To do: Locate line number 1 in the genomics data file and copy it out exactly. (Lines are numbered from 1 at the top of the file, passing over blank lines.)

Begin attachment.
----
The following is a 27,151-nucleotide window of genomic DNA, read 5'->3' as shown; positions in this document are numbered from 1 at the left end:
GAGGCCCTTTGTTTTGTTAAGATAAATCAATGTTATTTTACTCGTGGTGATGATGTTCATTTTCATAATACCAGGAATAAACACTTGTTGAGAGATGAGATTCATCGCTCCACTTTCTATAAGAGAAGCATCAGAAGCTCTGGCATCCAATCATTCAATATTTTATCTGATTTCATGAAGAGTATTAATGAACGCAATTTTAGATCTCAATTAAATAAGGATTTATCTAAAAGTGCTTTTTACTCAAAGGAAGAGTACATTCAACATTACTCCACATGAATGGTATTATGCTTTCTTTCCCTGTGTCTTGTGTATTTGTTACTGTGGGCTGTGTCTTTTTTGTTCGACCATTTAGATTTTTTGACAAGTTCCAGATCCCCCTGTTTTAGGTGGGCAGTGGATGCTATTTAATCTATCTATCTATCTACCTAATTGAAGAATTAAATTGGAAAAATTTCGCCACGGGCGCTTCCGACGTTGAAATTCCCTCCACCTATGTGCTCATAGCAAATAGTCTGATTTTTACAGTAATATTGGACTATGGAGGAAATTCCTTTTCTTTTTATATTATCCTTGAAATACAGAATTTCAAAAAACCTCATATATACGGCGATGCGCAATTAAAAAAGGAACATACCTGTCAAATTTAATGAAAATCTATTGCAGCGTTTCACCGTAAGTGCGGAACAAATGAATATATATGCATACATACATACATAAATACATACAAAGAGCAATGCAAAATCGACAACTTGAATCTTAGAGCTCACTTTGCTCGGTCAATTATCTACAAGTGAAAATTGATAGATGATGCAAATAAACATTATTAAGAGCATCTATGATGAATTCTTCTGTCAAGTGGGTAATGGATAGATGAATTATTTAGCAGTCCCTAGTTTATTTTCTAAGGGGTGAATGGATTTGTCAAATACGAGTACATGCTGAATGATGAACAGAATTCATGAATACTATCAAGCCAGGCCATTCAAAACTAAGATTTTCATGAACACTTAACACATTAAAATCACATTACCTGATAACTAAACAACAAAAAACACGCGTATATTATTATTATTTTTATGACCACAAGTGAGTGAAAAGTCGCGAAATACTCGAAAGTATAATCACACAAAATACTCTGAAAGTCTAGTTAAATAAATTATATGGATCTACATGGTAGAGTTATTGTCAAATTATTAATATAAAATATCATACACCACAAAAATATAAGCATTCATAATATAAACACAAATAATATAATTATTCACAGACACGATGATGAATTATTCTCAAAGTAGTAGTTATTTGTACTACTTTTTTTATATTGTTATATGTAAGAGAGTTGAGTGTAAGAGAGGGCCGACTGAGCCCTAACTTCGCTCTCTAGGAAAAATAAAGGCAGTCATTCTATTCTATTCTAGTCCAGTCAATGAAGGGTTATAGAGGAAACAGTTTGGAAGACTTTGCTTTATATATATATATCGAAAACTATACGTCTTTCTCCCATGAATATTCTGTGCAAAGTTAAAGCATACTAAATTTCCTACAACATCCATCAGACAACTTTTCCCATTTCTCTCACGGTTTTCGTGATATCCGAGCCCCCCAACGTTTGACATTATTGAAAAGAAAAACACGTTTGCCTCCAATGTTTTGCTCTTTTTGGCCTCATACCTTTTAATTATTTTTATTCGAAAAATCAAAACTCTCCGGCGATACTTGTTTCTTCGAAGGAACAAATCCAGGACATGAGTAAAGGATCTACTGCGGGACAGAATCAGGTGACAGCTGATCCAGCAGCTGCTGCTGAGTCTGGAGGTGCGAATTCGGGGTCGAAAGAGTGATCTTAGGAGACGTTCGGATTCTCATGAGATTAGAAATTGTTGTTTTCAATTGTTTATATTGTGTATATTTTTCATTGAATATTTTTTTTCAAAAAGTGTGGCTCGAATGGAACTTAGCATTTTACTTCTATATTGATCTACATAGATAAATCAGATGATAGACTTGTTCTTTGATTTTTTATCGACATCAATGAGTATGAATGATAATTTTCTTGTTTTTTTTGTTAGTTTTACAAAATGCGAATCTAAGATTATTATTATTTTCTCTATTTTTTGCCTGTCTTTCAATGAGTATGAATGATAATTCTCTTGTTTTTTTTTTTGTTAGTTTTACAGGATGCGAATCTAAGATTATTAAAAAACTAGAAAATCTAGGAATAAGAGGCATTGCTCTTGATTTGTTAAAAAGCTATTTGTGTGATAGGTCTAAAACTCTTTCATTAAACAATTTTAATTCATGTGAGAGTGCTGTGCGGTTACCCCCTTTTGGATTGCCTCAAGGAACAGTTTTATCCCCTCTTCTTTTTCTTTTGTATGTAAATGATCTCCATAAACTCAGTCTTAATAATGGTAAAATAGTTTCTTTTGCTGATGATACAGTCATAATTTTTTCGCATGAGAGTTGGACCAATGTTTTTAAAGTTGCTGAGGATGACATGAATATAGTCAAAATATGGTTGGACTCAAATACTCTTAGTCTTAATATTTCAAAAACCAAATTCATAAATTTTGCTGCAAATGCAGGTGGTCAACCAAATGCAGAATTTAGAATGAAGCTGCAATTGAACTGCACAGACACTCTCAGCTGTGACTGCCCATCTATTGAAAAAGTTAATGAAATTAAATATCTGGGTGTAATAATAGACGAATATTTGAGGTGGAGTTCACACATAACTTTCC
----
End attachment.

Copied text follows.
The following is a 27,151-nucleotide window of genomic DNA, read 5'->3' as shown; positions in this document are numbered from 1 at the left end: